Introduce yourself, tell us who you are and why you chose FreeBSD

Sevendogsbsd

Aspiring Daemon

Reaction score: 244
Messages: 511

Welcome! I switched completely from Linux last year and am very happy. Read docs, ask questions, take your time. FreeBSD does not hold your hand but it is actually very easy to work with. This of course depends on your use case - desktop use always seems to be more complex. I used to be a big DE user on Linux but since moving to FreeBSD, I have gone simple and couldn't be happier. Everything just works and I don't have to futz with things constantly.

Have fun!
 

vall

Member

Reaction score: 5
Messages: 49

My history is relatively long.
In 2010 year I bought Motorola Z6 that runs Linux 2.4. I was interesting to embedded Operating Systems so I began to read about Linux. Then I tried Ubuntu (it didn't work for me), CentOS (still like it because of its enterprise style, it really works for me a long time), but I had most fun with ArchLinux. That was time of BSD-style initscripts in ArchLinux that was later replaced with systemd. Simplicity of configuration system through rc.conf pushed me in 2011 year to BSD world.

FreeBSD was my first BSD and since then I tried a lot of systems but anyway I am turning back to FreeBSD.
I feel at home there.
By the way I've tried to dive in love with OpenBSD but release 6.4 even didn't boot on two of my laptops, in addition to other obstacles.

Now I learn system development, I had some work in IT and FreeBSD is my first choise for any idea.
 

Chea

New Member

Reaction score: 1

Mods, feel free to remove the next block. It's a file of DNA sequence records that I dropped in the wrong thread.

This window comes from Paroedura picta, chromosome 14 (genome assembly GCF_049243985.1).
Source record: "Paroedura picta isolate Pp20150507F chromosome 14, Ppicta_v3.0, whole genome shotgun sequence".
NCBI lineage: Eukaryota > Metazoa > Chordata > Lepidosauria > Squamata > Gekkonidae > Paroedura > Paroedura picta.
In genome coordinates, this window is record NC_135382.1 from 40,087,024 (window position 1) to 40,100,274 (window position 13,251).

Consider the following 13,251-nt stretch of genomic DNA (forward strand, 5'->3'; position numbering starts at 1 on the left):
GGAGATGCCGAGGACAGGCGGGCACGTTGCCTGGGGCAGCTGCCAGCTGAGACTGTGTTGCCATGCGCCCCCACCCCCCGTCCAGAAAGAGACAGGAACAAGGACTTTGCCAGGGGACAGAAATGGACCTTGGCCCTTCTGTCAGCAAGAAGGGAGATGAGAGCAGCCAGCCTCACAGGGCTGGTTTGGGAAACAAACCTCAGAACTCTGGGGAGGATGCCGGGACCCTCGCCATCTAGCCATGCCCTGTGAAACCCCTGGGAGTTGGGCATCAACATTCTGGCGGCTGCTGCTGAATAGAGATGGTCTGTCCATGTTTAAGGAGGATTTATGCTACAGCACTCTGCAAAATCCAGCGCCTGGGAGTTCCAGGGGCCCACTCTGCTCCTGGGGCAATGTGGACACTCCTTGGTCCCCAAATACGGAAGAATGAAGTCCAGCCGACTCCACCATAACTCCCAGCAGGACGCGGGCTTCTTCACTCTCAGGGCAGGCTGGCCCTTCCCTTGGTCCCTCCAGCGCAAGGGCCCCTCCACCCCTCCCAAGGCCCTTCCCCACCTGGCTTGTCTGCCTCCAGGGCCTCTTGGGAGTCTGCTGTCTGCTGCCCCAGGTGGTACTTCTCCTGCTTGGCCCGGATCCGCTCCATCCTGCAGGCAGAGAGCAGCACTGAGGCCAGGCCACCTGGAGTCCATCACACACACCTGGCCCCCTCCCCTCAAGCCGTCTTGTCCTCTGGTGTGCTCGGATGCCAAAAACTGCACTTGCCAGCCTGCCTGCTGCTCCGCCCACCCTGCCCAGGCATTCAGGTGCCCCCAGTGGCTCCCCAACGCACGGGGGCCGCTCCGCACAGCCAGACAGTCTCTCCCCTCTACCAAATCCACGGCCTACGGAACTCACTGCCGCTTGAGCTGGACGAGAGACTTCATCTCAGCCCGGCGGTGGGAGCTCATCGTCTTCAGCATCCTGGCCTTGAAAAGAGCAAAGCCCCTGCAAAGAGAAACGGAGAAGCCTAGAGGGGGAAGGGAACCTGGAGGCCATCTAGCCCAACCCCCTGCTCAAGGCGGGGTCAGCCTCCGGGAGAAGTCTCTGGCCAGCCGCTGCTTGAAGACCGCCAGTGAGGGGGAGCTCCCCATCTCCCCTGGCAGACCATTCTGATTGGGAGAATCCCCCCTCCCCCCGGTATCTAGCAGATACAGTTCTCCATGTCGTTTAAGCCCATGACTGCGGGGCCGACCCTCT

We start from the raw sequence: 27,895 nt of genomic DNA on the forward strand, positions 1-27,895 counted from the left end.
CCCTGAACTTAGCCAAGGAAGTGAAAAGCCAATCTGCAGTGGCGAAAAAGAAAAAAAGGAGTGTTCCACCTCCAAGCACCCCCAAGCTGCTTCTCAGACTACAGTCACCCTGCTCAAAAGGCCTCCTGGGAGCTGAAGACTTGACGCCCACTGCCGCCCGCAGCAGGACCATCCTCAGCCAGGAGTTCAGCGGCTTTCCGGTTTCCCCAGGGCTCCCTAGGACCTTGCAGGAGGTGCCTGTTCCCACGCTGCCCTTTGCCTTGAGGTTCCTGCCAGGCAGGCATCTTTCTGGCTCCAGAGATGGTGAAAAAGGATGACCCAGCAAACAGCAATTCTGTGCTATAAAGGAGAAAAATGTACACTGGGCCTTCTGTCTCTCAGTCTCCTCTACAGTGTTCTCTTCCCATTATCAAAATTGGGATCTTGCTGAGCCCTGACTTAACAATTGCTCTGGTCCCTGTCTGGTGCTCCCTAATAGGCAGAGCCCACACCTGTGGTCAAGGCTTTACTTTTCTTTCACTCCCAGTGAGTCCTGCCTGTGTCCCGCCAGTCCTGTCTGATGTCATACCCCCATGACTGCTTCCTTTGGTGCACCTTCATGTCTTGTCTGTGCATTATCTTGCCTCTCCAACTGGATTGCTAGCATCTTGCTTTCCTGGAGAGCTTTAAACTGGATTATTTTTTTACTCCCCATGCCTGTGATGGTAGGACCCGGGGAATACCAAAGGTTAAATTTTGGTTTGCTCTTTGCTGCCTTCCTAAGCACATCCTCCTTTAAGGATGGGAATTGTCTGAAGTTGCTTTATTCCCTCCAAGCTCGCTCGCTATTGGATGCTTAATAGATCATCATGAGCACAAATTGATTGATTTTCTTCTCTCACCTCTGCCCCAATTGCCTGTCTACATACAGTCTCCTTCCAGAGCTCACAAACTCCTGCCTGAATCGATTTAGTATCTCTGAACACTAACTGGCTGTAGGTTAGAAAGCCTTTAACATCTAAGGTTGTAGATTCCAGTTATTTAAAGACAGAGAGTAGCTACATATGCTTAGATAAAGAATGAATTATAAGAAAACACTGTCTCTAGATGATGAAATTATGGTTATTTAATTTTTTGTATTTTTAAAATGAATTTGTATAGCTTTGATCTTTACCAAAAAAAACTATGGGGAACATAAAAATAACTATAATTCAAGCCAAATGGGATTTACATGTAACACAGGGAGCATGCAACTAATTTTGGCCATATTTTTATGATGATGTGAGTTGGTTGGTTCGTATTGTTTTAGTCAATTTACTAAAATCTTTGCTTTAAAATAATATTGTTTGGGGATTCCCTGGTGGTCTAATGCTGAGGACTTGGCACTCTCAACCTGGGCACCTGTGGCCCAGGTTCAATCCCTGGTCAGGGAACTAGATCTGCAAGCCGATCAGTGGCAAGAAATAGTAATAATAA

Messages: 5

I started using Linux about 12 years ago, jumped around, and tried FreeBSD after seeing it on distrowatch. Installed 9.0 and used it for a couple of years on an Eee PC 900a and an old Acer laptop. Eventually moved back to Linux for awhile, and now am back on FreeBSD. I'm not sure what it is, but I feel more at home on FreeBSD. I'm currently in the process migrating my home servers from CentOS to FreeBSD.
 

Sevendogsbsd

Aspiring Daemon

Reaction score: 244
Messages: 511

I feel the same way - it is very consistent. I was never satisfied on Linux and distro hopped like crazy. I never used one distro for more than a few months, or even a few hours for some. The exception was gentoo: used it for 2 or 3 years straight.
 

joplass

New Member

Reaction score: 5
Messages: 19

I was introduced to Linux RedHat in '99 while learning programming at the University. RedHat decided to go make money and spit out Fedora. I opted to use Debian until systemd arrived. The switch did not bother me until verbose at startup and shutdown was telling me that there is an upgrade and the system is busy. I moved to Devuan, great distro, use it on my own box. I started looking around for other distros/OSs not using systemd. I always had FreeBSD on the back of my mind. I run FreeBSD on a second less powerful machine than my main box. My objective is to have FreeBSD running as close as possible to what old Debian used to give me and to what Devuan gives me. I have a few more huddles and I will completely move away from Linux and stick to FreeBSD thanks to the community here.
 

DrTed

New Member

Reaction score: 9
Messages: 19

Hello. My primary interest in FreeBSD is my alarm at the increasing dependence of people on "the cloud", my desire to have my own personal network infrastructure in my own home, and FreeBSD seeming to be the best tool to make that happen--more robust and secure with Linux (which I'm quite familiar with) but more widely supported by PC hardware than the other BSD flavors.